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These are not straight forward questions, or rather they're a bit vague, if you'll allow me.
What body mechanics...?/
The second question is easy to answer - it's nerves and muscles - but that doesn't help you at all.
The third question's answer I don't think will help much either.
Tomorrow I'm free and I'm going to have a pop at producing something coherent, but I'll do it in the main forum - if there's any interest that is. My approach is to try to explain to whoever is willing to listen, but also to let them ask questions, since this forum does not allow just anyone to question what's being said.
I'm not sure that Dan is bothered much about explanations of fundamental concepts, so much as he is interested in talking to people who have a similar level of knowledge and skill to his own. And why not?
Me, I like to think I can help people achieve enough knowledge to provide longer term goals for their practice. I view IP or skilled force as essential to all MA and hope that I can contribute to people's understanding to improve their practice.
Wuyizidi wrote:Ian wrote:A spin on an old question - how do you, the reader, create internal strength? How do you train it?
The good first step for us would be to stop using incomplete, inaccurate translations like internal strength. The Chinese word used here is jin, which means trained force. So the correct translation is internal trained force. As the name suggests, it's not the kind of force you can produce or do very well naturally without special training. People can naturally have a lot of strength, but no one naturally has a lot of jin.
Martial art is fundamentally about how to use force (to cause incapacitation, injury, or death). We make use of many types of trained forces (in Taiji Quan we talk about 36 types, actually there are more), each has its advantages and disadvantages. For example, with external jins, the advantage is you can produce the biggest, fastest accelerating forces this way, but the disadvantage is once it's launched, it's very hard to stop and change course midway (it's ballistic), also, store and release are separate, distinct processes. With internal jin, just the opposite it true.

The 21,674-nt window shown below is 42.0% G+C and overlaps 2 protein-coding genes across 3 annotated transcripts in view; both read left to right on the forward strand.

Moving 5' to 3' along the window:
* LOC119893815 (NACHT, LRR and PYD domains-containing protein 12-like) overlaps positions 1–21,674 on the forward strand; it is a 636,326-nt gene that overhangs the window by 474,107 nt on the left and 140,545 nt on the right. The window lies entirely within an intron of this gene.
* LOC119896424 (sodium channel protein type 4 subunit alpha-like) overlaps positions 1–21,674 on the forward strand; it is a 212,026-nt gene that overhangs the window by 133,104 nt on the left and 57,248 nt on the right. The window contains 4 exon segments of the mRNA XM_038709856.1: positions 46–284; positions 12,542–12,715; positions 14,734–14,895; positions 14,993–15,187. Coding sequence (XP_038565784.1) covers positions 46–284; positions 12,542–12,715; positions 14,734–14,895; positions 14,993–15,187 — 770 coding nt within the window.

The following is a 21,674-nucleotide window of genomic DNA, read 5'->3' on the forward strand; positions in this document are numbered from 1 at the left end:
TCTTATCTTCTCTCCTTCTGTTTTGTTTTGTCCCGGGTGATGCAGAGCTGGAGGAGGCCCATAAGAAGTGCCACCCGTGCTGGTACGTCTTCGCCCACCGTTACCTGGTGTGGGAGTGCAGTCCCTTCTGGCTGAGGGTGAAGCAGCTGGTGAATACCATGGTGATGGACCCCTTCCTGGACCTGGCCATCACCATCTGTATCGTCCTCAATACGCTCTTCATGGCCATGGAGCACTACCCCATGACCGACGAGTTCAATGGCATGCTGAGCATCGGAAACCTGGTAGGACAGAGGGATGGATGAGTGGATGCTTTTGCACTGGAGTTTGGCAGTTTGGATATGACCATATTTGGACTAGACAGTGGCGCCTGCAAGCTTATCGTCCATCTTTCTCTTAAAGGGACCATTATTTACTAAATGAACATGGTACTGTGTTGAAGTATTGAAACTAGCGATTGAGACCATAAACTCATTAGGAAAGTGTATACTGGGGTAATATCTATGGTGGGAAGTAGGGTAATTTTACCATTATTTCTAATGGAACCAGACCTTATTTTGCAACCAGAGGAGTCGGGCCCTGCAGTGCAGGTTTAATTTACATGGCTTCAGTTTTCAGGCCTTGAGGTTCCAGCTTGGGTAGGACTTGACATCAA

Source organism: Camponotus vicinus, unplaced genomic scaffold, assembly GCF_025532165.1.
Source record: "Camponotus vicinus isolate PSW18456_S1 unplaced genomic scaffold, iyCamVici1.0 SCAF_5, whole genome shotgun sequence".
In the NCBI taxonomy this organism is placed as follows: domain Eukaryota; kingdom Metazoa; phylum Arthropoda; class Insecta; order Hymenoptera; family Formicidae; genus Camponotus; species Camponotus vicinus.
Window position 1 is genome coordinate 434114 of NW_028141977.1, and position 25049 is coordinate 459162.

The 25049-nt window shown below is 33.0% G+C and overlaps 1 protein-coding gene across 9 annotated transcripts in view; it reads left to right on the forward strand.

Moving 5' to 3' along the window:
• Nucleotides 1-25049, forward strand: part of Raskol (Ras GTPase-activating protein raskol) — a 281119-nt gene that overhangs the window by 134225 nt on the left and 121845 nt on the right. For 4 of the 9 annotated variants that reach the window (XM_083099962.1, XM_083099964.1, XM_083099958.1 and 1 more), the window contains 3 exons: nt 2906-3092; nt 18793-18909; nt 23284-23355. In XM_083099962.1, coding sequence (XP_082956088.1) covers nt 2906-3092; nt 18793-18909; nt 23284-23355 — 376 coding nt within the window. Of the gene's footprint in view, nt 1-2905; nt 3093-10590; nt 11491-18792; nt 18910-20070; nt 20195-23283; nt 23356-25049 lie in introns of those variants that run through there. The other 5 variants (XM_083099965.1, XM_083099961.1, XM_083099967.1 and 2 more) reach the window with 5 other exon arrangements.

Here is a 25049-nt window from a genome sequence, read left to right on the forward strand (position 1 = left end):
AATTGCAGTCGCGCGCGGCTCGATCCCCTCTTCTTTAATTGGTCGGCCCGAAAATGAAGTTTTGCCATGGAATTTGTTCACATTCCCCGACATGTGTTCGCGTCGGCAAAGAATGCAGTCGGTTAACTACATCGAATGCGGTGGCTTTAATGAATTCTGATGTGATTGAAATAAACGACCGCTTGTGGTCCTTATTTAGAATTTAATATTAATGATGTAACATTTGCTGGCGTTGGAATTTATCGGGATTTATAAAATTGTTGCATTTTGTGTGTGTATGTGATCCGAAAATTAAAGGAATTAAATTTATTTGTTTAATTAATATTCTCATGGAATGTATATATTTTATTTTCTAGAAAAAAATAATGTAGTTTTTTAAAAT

The quantitative aspects - speed, acceleration, duration, etc, are but part of the whole picture. Using a bigger force is not always the solution. Hence the objection to the word strength here, not only is it incorrect, it gives the false impression that with internal jin, "bigger is automatically better". It's not. With internal jin we're seeking a different type of quality.
Classic examples of activities involving a lot of jin are pool and golf: sometimes you need to use big external force to hit the ball very hard, sometimes you need to use very refined internal force to control the ball. As martial art students we want to have as complete an understanding on use of force (in all its aspects) as possible.
Here's a good intro on jin: http://www.ycgf.org/Articles/TJ_Jin/TJ_Jin1.html
Is it really possible to talk about body mechanics? You can only go by your subjective feelings, which do have effects outside of your imagination, but the subject of body mechanics will always be plagued by the fact that basically no one is trained to actually talk about it, including me, and I apparently have a degree in Kinesiology.
Not trying to poop on the thread idea, Chris, but in a way it might exclude all the 'fuzzy' (vs 'techy') stuff that is involved when doing things like meditation, qigong, listening, etc.
[/quote]But perhaps if we can create some sort of jargon that most of us can agree on, that'd be the place to start, before we all start arguing over what is more likely to be a difference in the way we express things in words.
Body mechanics while being a broad term has the advantage that it suggests a physical process. It was n't that long ago that the conversation was purely about qi and how to circulate it.
Fasciae are normally thought of as passive structures that transmit mechanical tension generated by muscular activities or external forces throughout the body. Some research suggest that fasciae might be able to contract independently and thus actively influence muscle dynamics.
The function of muscle fasciae is to reduce friction to minimize the reduction of muscular force. In doing so, fasciae:
1.Provide a sliding and gliding environment for muscles.
2.Suspend organs in their proper place.
3.Transmit movement from muscle to the bones they are attached to.
4.Provide a supportive and movable wrapping for nerves and blood vessels as they pass through and between muscles
middleway wrote:In the mean time ...
How does Fascia feature in your model of simultaneous Muscle recruitment through conscious input?
Is this Independent of the process your talking about, part of the system or irrelevant to the system?
There has been talk of Fascia here a fair bit. I wonder what level of relevance it holds for people in terms of IMA mechanics?
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